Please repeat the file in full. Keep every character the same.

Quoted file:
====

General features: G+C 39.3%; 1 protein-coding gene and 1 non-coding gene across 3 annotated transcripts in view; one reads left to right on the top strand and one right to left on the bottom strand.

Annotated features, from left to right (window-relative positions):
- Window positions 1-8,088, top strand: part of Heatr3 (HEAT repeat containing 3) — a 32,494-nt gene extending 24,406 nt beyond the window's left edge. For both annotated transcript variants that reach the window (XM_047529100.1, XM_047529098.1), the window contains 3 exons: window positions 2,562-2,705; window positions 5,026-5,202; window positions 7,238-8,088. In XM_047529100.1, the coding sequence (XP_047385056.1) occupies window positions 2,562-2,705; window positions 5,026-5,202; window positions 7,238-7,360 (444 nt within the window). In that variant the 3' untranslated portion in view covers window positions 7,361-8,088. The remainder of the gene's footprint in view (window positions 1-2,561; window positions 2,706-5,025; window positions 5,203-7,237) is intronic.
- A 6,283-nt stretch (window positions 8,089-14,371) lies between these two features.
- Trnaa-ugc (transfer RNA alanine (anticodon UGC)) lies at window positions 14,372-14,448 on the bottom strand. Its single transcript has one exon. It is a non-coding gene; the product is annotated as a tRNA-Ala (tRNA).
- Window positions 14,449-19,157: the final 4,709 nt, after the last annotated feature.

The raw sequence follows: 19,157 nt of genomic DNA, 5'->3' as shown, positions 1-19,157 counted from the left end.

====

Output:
General features: G+C 39.3%; 1 protein-coding gene and 1 non-coding gene across 3 annotated transcripts in view; one reads left to right on the top strand and one right to left on the bottom strand.

Annotated features, from left to right (window-relative positions):
- Window positions 1-8,088, top strand: part of Heatr3 (HEAT repeat containing 3) — a 32,494-nt gene extending 24,406 nt beyond the window's left edge. For both annotated transcript variants that reach the window (XM_047529100.1, XM_047529098.1), the window contains 3 exons: window positions 2,562-2,705; window positions 5,026-5,202; window positions 7,238-8,088. In XM_047529100.1, the coding sequence (XP_047385056.1) occupies window positions 2,562-2,705; window positions 5,026-5,202; window positions 7,238-7,360 (444 nt within the window). In that variant the 3' untranslated portion in view covers window positions 7,361-8,088. The remainder of the gene's footprint in view (window positions 1-2,561; window positions 2,706-5,025; window positions 5,203-7,237) is intronic.
- A 6,283-nt stretch (window positions 8,089-14,371) lies between these two features.
- Trnaa-ugc (transfer RNA alanine (anticodon UGC)) lies at window positions 14,372-14,448 on the bottom strand. Its single transcript has one exon. It is a non-coding gene; the product is annotated as a tRNA-Ala (tRNA).
- Window positions 14,449-19,157: the final 4,709 nt, after the last annotated feature.

The raw sequence follows: 19,157 nt of genomic DNA, 5'->3' as shown, positions 1-19,157 counted from the left end.